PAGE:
Discover the New Forest – ‘We’re going on a cone hunt’

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Cones: Douglas fir, Western hemlock, coast redwood
Cones: Douglas fir, Western hemlock, coast redwood

Cones make a beautiful addition to Christmas wreathes and decorations but often go unnoticed, hanging high in trees, out of reach until they fall to the ground.  Commonly called pine cones, there are in fact many kinds of cones that grow on different cone bearing trees called conifers. A short walk along the Tall Trees Trail in the New Forest is a wonderful way to experience and learn about some very spectacular conifer trees and their unique cone designs. Read on to begin your cone hunt challenge.

Start at Blackwater car park in the picnic area directly opposite the main information panel. Here look for tiny oval shaped cones, the size of adult’s thumb nail, that have fallen onto the ground from the trees above. These are western hemlock cones. Cones take their name from the parent tree.

Look closely at the overlapping rounded leaf-like scales which hold and protect the trees seeds – they look like miniature rose flowers. When fully grown the scales of cones open to release the hidden seeds inside before eventually falling to the ground.

Now head to the start of the Tall Trees Trail – across the road towards the arboretum. Look for fallen cones approx. the length of your finger (5-7.5 cm) which have fallen around the base of the huge conifer trees with distinctive thick corky bark. These are Douglas fir cones and they have a unique scale pattern where the three-pronged seeds (bracts) can be seen poking out under the scales – they look just like the tail and two back legs of tiny mice.

Douglas fir is the most common tree along the trail and grows to be one of the tallest trees in Britain. They create an impressive avenue of giants –  go on give one a hug! It takes about 4 adult hugs (or 8 small person hugs) to reach around these giants.

Fir cone challenge:  Find a scale from a cone that’s been eaten by a hungry squirrel. Look up to spot cones hanging upside down from a branch. Can you see any cones with sap?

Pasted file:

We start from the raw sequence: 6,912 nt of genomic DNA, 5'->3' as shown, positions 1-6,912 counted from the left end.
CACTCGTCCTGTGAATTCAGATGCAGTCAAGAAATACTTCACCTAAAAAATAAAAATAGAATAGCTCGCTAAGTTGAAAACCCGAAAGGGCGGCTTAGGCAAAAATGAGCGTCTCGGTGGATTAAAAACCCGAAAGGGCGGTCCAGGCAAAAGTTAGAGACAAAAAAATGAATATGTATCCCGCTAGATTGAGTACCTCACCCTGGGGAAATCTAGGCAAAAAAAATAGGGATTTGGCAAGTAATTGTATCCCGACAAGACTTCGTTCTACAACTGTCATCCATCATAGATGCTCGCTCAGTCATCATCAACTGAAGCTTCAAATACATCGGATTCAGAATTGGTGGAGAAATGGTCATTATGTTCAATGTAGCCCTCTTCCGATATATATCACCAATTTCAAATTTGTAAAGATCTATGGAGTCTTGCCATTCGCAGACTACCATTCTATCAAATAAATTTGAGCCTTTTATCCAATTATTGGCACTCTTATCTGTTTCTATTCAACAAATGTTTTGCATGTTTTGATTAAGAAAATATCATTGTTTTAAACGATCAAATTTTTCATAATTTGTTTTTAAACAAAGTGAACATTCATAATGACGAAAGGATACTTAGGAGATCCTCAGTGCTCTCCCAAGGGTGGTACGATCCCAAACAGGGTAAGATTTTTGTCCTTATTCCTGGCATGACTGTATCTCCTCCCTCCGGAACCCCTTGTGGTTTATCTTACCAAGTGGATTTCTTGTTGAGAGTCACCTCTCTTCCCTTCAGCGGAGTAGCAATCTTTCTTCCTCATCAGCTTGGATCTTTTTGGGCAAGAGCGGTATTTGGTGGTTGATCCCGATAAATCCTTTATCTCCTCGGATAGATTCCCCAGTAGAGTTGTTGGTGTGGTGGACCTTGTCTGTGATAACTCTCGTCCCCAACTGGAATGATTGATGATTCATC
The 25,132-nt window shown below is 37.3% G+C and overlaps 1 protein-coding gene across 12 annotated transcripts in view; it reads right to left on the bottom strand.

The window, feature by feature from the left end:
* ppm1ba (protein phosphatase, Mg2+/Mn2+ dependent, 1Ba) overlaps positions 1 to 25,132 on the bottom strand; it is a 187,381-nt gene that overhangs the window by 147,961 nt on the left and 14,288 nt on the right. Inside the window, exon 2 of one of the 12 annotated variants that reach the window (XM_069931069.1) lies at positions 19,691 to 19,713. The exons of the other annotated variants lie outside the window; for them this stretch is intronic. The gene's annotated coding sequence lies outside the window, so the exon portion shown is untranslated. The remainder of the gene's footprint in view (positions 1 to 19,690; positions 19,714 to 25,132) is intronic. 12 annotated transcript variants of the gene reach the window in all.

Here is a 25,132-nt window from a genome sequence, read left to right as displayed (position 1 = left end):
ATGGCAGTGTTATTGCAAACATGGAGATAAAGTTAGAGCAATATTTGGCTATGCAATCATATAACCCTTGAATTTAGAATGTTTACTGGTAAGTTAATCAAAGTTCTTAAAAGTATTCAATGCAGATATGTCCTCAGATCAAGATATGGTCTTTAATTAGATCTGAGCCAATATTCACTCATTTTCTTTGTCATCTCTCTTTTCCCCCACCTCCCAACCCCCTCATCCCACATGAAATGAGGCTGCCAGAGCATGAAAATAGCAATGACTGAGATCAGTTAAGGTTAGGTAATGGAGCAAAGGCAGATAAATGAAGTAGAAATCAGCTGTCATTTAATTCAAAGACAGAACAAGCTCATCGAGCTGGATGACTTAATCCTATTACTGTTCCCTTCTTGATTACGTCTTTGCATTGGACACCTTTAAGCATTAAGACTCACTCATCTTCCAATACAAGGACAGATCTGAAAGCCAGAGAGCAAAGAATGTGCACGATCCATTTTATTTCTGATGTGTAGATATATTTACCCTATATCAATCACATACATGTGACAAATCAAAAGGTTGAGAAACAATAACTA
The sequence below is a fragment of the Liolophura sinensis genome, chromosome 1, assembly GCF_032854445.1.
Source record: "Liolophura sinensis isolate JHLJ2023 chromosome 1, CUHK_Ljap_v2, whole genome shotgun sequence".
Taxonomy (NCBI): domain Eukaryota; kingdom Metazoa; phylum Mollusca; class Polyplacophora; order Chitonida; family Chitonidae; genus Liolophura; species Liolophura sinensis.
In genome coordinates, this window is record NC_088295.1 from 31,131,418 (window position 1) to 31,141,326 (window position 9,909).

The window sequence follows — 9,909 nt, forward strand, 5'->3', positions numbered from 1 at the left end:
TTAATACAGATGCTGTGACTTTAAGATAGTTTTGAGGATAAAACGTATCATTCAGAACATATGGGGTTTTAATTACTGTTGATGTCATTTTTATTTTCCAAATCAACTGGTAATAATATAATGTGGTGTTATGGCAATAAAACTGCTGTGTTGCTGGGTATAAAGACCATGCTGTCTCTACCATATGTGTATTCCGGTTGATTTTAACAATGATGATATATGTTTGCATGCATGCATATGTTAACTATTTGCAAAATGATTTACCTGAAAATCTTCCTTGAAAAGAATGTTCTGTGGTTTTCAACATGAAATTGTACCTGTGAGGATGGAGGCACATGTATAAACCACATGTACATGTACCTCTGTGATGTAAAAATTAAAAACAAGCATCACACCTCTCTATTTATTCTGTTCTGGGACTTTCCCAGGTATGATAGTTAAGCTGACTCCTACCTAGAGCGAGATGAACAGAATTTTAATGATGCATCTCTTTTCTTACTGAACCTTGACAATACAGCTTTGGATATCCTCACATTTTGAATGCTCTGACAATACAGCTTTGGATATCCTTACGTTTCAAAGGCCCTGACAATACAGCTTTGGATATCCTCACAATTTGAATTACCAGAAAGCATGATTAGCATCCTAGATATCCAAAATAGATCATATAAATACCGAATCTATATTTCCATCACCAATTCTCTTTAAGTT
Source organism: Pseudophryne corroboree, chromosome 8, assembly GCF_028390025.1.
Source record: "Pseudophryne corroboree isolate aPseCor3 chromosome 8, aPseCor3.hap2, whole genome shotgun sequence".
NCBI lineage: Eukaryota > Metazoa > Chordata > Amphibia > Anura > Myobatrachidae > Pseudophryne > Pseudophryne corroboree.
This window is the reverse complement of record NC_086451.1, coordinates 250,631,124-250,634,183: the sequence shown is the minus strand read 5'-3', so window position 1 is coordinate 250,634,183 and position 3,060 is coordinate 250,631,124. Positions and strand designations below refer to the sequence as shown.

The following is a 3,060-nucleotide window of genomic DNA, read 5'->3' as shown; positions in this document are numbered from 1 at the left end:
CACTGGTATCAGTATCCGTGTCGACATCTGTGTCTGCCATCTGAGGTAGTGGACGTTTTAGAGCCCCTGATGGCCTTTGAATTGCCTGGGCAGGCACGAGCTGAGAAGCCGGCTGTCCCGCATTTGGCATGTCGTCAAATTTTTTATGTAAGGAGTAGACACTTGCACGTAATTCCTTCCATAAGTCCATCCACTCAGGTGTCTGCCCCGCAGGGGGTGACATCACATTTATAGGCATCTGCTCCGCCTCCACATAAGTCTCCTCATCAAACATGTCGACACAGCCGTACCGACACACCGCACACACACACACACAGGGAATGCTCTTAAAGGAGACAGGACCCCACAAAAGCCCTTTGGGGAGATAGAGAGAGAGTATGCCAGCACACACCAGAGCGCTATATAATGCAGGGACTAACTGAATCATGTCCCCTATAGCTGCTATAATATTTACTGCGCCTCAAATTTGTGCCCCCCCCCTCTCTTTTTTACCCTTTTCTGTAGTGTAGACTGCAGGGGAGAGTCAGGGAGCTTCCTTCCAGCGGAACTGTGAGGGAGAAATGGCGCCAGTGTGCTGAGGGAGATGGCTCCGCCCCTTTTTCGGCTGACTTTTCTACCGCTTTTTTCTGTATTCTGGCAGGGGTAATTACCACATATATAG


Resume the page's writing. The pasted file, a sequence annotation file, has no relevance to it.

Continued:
Next spot the coast redwood: an impressively tall tree with soft fibrous red bark. These trees can grow to become the tallest living things on earth. Surprisingly it has very small cones for such a huge giant! Look for its fallen round shaped cones, the size of a hazelnut, often still attached to the tip of a twig shoot.

Wellingtonia cones
Wellingtonia cones – don’t stand under these trees on a windy day!

Continue along the trail to the two enormous wellingtonia on your left, better known as giant sequoias. These are the largest trees in the New Forest, yet the seeds within their cones are as small as a grain of rice. Look on the ground for their plum-sized round hard cones which look like small grenades.

Top fact: Wellingtonia can live up to 3,400 years and are some of the oldest known living trees.


As you approach the top section of the trail, just before Brock Hill car park, look for fallen Norway spruce cones on your right. These are long cylinder shaped cones with smooth rounded scales which feel just like snake skin. Do the young tree seedlings growing in the space between these trees look familiar? That’s because our traditional Christmas trees are Norway spruce.

Now cross the road and continue following the trail along the opposite side back to the start. Bonus cone spot: Scots pine cone. Look for a conifer tree with distinctive orangery red bark towards the top of its trunk. Its familiar shaped cones are used for decorations and when dry its woody scales open up; shake the cone to see its seeds spin to the ground.

I hope these activities open your eyes to the wonder of cones and leave you pining for more.

The Tall Trees Trail is 1.5 miles, easy access along a level gravel track.